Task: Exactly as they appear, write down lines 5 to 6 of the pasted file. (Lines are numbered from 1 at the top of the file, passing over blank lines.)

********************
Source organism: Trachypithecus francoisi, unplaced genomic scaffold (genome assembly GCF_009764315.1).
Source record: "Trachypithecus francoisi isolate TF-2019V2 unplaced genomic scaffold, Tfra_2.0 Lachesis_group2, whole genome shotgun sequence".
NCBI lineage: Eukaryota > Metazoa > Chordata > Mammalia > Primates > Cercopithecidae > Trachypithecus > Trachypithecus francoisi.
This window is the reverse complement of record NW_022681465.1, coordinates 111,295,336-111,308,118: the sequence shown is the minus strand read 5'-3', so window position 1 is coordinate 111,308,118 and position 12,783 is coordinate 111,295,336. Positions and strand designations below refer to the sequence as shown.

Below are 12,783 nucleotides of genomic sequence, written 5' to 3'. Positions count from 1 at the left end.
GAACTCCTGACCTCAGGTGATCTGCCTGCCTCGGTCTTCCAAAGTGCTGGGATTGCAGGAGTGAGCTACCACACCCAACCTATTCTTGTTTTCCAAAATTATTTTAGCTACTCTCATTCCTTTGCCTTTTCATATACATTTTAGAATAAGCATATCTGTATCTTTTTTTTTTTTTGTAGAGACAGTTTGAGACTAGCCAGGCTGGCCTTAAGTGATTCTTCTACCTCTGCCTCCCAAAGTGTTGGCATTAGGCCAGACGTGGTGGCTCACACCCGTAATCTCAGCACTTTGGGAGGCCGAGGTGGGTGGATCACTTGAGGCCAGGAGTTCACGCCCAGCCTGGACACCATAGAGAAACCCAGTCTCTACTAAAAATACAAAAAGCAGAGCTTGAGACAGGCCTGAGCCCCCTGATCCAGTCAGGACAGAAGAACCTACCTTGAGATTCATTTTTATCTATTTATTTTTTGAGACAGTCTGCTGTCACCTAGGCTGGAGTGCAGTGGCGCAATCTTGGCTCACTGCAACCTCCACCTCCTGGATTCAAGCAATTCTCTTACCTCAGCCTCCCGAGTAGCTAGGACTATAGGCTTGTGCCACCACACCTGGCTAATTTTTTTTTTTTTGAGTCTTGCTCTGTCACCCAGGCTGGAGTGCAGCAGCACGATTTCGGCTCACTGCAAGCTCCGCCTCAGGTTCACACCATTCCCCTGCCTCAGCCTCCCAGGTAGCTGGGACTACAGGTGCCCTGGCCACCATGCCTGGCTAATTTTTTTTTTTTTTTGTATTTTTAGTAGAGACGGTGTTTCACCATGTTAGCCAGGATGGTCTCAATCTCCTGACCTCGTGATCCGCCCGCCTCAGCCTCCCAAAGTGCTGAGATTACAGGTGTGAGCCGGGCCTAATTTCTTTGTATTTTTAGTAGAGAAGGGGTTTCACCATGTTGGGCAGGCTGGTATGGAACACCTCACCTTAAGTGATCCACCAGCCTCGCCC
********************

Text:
Below are 12,783 nucleotides of genomic sequence, written 5' to 3'. Positions count from 1 at the left end.
GAACTCCTGACCTCAGGTGATCTGCCTGCCTCGGTCTTCCAAAGTGCTGGGATTGCAGGAGTGAGCTACCACACCCAACCTATTCTTGTTTTCCAAAATTATTTTAGCTACTCTCATTCCTTTGCCTTTTCATATACATTTTAGAATAAGCATATCTGTATCTTTTTTTTTTTTTGTAGAGACAGTTTGAGACTAGCCAGGCTGGCCTTAAGTGATTCTTCTACCTCTGCCTCCCAAAGTGTTGGCATTAGGCCAGACGTGGTGGCTCACACCCGTAATCTCAGCACTTTGGGAGGCCGAGGTGGGTGGATCACTTGAGGCCAGGAGTTCACGCCCAGCCTGGACACCATAGAGAAACCCAGTCTCTACTAAAAATACAAAAAGCAGAGCTTGAGACAGGCCTGAGCCCCCTGATCCAGTCAGGACAGAAGAACCTACCTTGAGATTCATTTTTATCTATTTATTTTTTGAGACAGTCTGCTGTCACCTAGGCTGGAGTGCAGTGGCGCAATCTTGGCTCACTGCAACCTCCACCTCCTGGATTCAAGCAATTCTCTTACCTCAGCCTCCCGAGTAGCTAGGACTATAGGCTTGTGCCACCACACCTGGCTAATTTTTTTTTTTTTGAGTCTTGCTCTGTCACCCAGGCTGGAGTGCAGCAGCACGATTTCGGCTCACTGCAAGCTCCGCCTCAGGTTCACACCATTCCCCTGCCTCAGCCTCCCAGGTAGCTGGGACTACAGGTGCCCTGGCCACCATGCCTGGCTAATTTTTTTTTTTTTTTGTATTTTTAGTAGAGACGGTGTTTCACCATGTTAGCCAGGATGGTCTCAATCTCCTGACCTCGTGATCCGCCCGCCTCAGCCTCCCAAAGTGCTGAGATTACAGGTGTGAGCCGGGCCTAATTTCTTTGTATTTTTAGTAGAGAAGGGGTTTCACCATGTTGGGCAGGCTGGTATGGAACACCTCACCTTAAGTGATCCACCAGCCTCGCCC